Turgeon went on to write more novels that contain magical elements but are simultaneously rooted in reality. She often pulls from fairy tales, as she sees them as “primal stories that are in your blood and bones because you know them so well,” she says. “They’re linked to childhood and can take on a mythical sort of thing. In some ways, they’re so loose, you can interpret them in different ways.”
In her retellings, written for adults, she often focuses on characters whose stories weren’t heard in the original tales.
“The perspectives that were left out or overlooked makes you wonder why they were overlooked. Those characters can be really powerful because of that.”
For instance, what happens to all these young princesses as they grow up? To put it another way: why are old women always evil in fairy tales? In her novel The Fairest of Them All, Turgeon fleshes out Rapunzel’s story and imagines her growing up to become Snow White’s evil stepmother.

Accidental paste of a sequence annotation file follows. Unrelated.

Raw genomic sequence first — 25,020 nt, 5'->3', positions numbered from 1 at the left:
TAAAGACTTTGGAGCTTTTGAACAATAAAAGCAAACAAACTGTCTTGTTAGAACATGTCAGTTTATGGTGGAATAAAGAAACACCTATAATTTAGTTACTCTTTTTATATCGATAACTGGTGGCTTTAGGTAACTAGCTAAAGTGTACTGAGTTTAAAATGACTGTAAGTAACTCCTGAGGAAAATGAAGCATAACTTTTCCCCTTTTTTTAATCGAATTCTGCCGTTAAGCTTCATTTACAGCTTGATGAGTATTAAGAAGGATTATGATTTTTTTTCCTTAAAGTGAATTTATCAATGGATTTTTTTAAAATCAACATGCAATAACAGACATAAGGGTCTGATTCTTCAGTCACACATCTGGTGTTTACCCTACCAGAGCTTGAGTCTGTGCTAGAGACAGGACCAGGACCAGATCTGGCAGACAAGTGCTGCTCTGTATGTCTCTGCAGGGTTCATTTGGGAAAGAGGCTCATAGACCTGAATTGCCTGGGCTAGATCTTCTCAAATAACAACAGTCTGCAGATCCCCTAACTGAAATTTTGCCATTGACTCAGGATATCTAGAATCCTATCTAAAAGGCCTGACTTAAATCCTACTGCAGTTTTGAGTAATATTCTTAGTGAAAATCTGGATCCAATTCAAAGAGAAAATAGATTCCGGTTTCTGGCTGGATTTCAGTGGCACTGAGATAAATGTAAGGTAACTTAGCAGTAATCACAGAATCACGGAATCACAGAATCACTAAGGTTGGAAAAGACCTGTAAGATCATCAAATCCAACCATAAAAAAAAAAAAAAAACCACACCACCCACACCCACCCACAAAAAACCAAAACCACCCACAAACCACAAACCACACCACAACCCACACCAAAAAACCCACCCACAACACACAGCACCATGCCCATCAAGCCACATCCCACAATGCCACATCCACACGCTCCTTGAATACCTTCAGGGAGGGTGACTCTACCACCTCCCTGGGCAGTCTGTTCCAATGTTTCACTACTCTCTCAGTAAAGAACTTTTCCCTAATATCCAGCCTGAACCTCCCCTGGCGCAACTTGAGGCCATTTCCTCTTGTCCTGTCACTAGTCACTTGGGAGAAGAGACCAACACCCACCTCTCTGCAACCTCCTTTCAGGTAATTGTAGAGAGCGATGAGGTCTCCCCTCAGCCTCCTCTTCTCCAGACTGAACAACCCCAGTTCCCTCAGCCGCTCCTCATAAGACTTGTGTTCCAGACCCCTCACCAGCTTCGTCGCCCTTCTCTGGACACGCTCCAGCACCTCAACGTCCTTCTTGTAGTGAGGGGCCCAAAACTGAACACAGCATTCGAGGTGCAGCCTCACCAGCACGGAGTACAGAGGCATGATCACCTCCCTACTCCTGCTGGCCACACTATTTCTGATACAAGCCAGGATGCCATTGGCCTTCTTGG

Her book Mermaid focuses on an alternate character, too: the princess who ultimately marries the prince in Hans Christian Andersen’s story (while the little mermaid ultimately turns to sea foam). Turgeon noticed upon reading the original version that we really know very little about this woman—which was rather intriguing to her.
After selling Mermaid, she launched a blog called “I Am a Mermaid” to serve as a depository for all things mermaid related, as she noticed these magical sea creatures appearing in her life more and more—in pop culture, in stories, even in the Starbucks logo. After the website was up and running and Mermaid was released, she was blown away by all the feedback she started receiving from people with mermaid stories of their own.
“People respond to mermaids in such a big way,” she says.
She dove in head first—attending Mer-Con in Las Vegas, going to mermaid camp at Weeki Wachee Springs in Florida (twice), and being the featured mermaid author at the Maryland Faerie Festival. It was at that festival that she met Kim Cross, an artist and Baltimore native who founded Faerie Magazine in 2005 and remains its publisher.